Fig. 2 shows the proportion of responses in which rooms were judged as sounding different, over all participants, as a function of the comparison level of . The first data point corresponds to rooms that were objectively identical, providing a baseline. The data essentially increases linearly with a larger , showing greater discrimination up to Room (), after which (
) the discriminatory ability seems to taper off. The standard errors are low and consistent, indicating the robustness of the results.
An interesting observation is the near-invariance of subjects’ ability to discriminate across the frequency bands. This was verified by an ANOVA analysis with factors of edge length (or ) and frequency. The analysis showed significant main effects for both factors of edge length and frequency . The interaction between edge length and frequency was also significant , reflecting that the performance decrement at the largest edge length is slightly greater for frequency band . However, the values are very low for effects involving frequency. Thus, while the effects of frequency show statistical significance, they are small in effect size and do not reflect consistent variation in frequency across edge length (or ). Therefore, for the purposes of constructing an overall rule, using data averaged over the frequencies is a valid simplification, particularly if the largest value of edge length is excluded. Fig. 3 shows the results averaged over the frequency for Rooms . As shown in the figure, the data fits a linear function well, with . Given our linear fit:
we can easily estimate the by considering the MFP values () where the subjects successfully discriminated the sounds 50% of the time given by . This tells us that a change in greater than 0.06m would result in perceptually differentiable sounds when using early impulse responses, but it doesn’t necessarily indicate if the relationship holds if the sounds were rendered using the full impulse response (LR). This led us to conduct the next experiment to establish the relationship between the JND of early reflections and the JND of full impulse response or late reverberation .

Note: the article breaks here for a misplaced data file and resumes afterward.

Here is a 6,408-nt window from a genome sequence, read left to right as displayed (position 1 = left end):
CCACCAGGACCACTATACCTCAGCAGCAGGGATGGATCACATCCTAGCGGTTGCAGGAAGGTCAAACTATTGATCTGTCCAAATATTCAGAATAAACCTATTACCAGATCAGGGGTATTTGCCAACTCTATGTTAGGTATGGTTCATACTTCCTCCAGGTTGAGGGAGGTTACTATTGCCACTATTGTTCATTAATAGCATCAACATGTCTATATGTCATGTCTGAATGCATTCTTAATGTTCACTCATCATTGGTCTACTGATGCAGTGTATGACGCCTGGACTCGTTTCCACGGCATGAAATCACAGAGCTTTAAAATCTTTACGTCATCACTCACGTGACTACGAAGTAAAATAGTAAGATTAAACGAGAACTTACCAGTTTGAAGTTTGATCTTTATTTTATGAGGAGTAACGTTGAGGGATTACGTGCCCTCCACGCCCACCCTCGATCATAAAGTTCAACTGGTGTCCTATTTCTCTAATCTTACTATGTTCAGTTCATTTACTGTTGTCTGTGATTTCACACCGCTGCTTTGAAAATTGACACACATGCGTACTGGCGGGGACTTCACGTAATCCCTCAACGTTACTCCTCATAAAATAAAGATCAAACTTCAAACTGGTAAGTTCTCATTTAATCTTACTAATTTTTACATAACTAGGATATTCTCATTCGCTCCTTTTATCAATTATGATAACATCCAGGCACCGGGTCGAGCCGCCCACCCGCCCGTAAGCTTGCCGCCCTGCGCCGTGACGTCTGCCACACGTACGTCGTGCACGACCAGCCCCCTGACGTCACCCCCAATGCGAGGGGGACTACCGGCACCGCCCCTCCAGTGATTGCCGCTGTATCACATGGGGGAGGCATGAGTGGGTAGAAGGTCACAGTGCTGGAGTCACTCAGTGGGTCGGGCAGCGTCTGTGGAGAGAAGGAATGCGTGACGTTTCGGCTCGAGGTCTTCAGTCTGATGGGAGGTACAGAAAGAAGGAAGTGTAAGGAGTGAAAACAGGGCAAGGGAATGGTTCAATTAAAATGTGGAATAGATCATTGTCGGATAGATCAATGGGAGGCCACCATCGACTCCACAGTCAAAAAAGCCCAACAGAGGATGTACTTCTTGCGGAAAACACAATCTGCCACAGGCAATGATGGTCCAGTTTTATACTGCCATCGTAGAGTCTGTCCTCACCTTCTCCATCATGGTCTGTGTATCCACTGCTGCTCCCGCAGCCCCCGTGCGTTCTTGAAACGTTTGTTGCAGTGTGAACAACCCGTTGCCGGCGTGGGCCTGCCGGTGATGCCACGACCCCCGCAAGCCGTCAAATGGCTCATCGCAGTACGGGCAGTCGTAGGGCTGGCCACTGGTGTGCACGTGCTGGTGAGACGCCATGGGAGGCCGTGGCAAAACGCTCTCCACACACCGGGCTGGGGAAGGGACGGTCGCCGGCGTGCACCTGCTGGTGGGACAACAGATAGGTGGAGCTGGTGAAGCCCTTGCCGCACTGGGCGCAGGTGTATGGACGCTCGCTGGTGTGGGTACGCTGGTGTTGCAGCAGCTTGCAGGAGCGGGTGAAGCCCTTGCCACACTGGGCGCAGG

3.2 Experiment II - Relationship between &
Once we have established the perceptibility threshold or of ERs, we need to relate this to the of LRs. Our goal is to use these relationships to cluster points with similar reverberation characteristics. We conducted another user study based on the results of the first study, described above.
participants took part in this online, web-based study. The subjects were recruited using the same crowd-sourcing service as in the previous experiment. All subjects were either native English speakers or had professional proficiency in the language.
The apparatus was the same as in Experiment I. The full impulse responses were generated using our in-house, realtime, geometric sound propagation engine written in C++, with the convolutions being computed using MATLAB.
The sound source used was the same as in the previous experiment, filtered for the same logarithmically-spaced frequency bands. Given our goal of establishing the relationship between and , we use our previously computed psychometric function (Eq. 4), to compute the values corresponding to detection rates ranging from to . This gives us values that can then be used to compute the cube rooms’ edge lengths using Eq. 3. These rooms and Room from the previous experiment serve as the environments in which the full impulse responses are computed. The material properties of the rooms were the same as in the previous experiment. Each sound clip in this case was about seconds because of the increased length of full impulse response, with seconds of clapping in Room , followed by a second of silence, followed by seconds of clapping in Rooms . The total number of sound clips was 0, as before ( frequency bands x rooms x blocks). The ordering of the sound clips was randomized within each block.
Design & Procedure
The study design was the same as in the ER study. Before starting the study, the subjects were asked to listen to a sample sound clip from the clips computed above for familiarization. The source and listener locations in the rooms were located at . The sound was rendered in mono. The subjects took an average of minutes to complete the study.
Results & Analysis